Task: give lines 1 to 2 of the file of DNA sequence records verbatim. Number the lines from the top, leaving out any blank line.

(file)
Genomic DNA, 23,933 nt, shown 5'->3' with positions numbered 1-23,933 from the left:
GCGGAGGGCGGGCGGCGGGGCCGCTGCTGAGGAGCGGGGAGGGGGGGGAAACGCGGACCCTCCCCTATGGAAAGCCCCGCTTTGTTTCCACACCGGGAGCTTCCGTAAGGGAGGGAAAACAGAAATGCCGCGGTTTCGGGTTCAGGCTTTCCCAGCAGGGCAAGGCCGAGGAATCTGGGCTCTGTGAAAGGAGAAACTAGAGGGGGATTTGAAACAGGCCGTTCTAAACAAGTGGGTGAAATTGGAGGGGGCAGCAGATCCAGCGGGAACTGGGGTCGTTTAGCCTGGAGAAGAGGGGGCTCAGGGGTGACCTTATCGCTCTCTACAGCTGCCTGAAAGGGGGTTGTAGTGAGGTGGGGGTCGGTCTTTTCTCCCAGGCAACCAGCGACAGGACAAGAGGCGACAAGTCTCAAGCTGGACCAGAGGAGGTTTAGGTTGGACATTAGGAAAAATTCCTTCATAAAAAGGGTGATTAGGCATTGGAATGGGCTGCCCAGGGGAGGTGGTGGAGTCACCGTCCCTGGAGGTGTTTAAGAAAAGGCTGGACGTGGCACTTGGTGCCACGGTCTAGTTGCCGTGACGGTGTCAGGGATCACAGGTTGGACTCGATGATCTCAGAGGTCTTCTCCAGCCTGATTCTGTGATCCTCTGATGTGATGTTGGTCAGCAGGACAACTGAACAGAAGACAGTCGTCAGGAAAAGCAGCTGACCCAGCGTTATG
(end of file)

Genomic DNA, 23,933 nt, shown 5'->3' with positions numbered 1-23,933 from the left:
GCGGAGGGCGGGCGGCGGGGCCGCTGCTGAGGAGCGGGGAGGGGGGGGAAACGCGGACCCTCCCCTATGGAAAGCCCCGCTTTGTTTCCACACCGGGAGCTTCCGTAAGGGAGGGAAAACAGAAATGCCGCGGTTTCGGGTTCAGGCTTTCCCAGCAGGGCAAGGCCGAGGAATCTGGGCTCTGTGAAAGGAGAAACTAGAGGGGGATTTGAAACAGGCCGTTCTAAACAAGTGGGTGAAATTGGAGGGGGCAGCAGATCCAGCGGGAACTGGGGTCGTTTAGCCTGGAGAAGAGGGGGCTCAGGGGTGACCTTATCGCTCTCTACAGCTGCCTGAAAGGGGGTTGTAGTGAGGTGGGGGTCGGTCTTTTCTCCCAGGCAACCAGCGACAGGACAAGAGGCGACAAGTCTCAAGCTGGACCAGAGGAGGTTTAGGTTGGACATTAGGAAAAATTCCTTCATAAAAAGGGTGATTAGGCATTGGAATGGGCTGCCCAGGGGAGGTGGTGGAGTCACCGTCCCTGGAGGTGTTTAAGAAAAGGCTGGACGTGGCACTTGGTGCCACGGTCTAGTTGCCGTGACGGTGTCAGGGATCACAGGTTGGACTCGATGATCTCAGAGGTCTTCTCCAGCCTGATTCTGTGATCCTCTGATGTGATGTTGGTCAGCAGGACAACTGAACAGAAGACAGTCGTCAGGAAAAGCAGCTGACCCAGCGTTATG